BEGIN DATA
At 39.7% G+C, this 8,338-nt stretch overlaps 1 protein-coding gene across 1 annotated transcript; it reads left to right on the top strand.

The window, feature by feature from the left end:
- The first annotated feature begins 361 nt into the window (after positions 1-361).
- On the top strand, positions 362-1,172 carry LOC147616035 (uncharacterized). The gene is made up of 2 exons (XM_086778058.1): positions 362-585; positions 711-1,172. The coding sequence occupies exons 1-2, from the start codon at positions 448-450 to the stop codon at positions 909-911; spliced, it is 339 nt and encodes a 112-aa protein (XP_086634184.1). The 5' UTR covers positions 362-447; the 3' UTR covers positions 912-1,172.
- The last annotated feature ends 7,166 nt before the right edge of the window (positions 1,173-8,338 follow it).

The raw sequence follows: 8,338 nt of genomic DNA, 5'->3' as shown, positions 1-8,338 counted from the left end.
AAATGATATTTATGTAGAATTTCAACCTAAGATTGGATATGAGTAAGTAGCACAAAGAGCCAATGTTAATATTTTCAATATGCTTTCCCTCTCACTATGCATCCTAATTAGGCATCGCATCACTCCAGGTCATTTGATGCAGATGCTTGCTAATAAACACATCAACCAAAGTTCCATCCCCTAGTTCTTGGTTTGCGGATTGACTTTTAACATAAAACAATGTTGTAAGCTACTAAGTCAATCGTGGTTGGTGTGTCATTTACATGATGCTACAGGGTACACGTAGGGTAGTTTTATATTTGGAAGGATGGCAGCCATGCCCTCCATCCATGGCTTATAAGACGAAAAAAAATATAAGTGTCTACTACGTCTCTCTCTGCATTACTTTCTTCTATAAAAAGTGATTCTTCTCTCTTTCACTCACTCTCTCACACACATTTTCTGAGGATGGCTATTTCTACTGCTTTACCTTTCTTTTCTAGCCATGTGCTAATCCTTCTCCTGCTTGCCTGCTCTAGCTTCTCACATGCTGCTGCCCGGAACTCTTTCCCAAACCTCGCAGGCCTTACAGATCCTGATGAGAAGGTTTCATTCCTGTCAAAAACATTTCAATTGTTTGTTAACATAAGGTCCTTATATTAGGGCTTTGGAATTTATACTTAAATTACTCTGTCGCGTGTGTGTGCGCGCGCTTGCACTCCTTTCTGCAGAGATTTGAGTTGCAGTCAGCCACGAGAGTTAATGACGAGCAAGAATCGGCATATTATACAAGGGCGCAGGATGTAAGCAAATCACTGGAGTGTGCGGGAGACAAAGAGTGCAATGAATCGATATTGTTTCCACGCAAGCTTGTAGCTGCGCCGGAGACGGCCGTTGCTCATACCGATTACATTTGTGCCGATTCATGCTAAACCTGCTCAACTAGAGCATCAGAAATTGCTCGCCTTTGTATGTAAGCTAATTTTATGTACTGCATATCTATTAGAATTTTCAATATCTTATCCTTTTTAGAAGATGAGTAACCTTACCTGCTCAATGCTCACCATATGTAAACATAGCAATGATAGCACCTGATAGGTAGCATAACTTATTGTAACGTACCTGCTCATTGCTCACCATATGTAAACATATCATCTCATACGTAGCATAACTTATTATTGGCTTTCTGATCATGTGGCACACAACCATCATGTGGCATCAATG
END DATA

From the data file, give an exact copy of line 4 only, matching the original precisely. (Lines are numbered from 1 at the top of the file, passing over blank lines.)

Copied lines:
- On the top strand, positions 362-1,172 carry LOC147616035 (uncharacterized). The gene is made up of 2 exons (XM_086778058.1): positions 362-585; positions 711-1,172. The coding sequence occupies exons 1-2, from the start codon at positions 448-450 to the stop codon at positions 909-911; spliced, it is 339 nt and encodes a 112-aa protein (XP_086634184.1). The 5' UTR covers positions 362-447; the 3' UTR covers positions 912-1,172.